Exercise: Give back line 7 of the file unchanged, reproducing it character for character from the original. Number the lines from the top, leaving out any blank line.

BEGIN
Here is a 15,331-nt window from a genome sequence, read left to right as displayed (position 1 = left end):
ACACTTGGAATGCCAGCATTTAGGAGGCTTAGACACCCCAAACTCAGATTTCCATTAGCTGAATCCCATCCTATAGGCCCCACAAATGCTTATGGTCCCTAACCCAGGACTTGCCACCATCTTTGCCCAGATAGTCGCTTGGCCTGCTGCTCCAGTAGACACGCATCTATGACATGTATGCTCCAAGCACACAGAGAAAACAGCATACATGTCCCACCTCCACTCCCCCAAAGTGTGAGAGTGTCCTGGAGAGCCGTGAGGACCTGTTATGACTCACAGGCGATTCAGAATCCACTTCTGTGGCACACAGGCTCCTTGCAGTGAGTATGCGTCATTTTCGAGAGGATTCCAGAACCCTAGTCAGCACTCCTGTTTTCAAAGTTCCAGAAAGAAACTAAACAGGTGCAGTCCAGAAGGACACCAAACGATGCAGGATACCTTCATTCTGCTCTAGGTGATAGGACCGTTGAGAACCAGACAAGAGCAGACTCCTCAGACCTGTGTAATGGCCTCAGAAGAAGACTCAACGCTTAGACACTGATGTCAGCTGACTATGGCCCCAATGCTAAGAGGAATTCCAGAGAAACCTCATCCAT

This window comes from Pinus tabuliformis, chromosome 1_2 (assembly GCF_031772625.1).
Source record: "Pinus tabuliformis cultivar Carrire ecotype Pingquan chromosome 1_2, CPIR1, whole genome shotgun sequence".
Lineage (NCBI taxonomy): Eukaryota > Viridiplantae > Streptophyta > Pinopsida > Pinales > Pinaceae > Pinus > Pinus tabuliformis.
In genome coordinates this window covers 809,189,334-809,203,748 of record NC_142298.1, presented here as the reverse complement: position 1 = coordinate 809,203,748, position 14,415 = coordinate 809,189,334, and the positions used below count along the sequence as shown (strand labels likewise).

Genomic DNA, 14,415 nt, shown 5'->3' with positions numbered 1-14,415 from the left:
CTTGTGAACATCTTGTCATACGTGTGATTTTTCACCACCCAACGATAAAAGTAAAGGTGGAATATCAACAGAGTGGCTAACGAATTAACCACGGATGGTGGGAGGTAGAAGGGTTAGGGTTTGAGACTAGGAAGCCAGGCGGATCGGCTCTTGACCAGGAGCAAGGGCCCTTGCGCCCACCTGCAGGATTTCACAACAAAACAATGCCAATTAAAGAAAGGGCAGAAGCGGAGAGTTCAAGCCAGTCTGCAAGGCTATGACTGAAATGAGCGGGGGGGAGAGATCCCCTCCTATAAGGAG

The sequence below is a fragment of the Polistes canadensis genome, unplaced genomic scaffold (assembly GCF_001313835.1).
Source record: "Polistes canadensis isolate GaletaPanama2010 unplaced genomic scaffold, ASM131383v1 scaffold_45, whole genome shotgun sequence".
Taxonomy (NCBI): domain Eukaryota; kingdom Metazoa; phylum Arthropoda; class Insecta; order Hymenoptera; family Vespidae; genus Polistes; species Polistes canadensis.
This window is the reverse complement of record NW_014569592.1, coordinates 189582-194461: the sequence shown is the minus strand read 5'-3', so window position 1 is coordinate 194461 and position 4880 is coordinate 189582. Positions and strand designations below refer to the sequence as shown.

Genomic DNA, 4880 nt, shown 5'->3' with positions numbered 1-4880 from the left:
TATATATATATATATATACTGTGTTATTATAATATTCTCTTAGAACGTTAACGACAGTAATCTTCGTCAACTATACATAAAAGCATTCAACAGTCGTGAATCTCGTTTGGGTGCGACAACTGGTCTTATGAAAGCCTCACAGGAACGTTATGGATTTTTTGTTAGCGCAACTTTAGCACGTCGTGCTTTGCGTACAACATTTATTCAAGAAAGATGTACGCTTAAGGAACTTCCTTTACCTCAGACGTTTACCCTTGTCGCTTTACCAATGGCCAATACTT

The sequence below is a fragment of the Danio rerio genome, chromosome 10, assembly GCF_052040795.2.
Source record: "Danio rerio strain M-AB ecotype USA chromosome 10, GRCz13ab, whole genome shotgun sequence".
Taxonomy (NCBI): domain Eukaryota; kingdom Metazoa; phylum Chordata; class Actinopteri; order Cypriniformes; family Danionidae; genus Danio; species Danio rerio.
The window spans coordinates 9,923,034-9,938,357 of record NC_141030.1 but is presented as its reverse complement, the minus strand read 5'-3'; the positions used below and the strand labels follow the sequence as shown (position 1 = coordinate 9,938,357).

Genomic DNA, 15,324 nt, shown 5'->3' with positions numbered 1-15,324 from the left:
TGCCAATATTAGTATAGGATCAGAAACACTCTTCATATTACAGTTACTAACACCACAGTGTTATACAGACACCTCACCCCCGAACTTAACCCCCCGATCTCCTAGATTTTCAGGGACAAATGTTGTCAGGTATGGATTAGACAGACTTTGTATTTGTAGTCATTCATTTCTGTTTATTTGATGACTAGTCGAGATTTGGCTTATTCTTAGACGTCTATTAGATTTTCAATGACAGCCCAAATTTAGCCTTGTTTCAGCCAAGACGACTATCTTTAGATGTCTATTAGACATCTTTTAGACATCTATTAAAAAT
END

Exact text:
Genomic DNA, 14,415 nt, shown 5'->3' with positions numbered 1-14,415 from the left: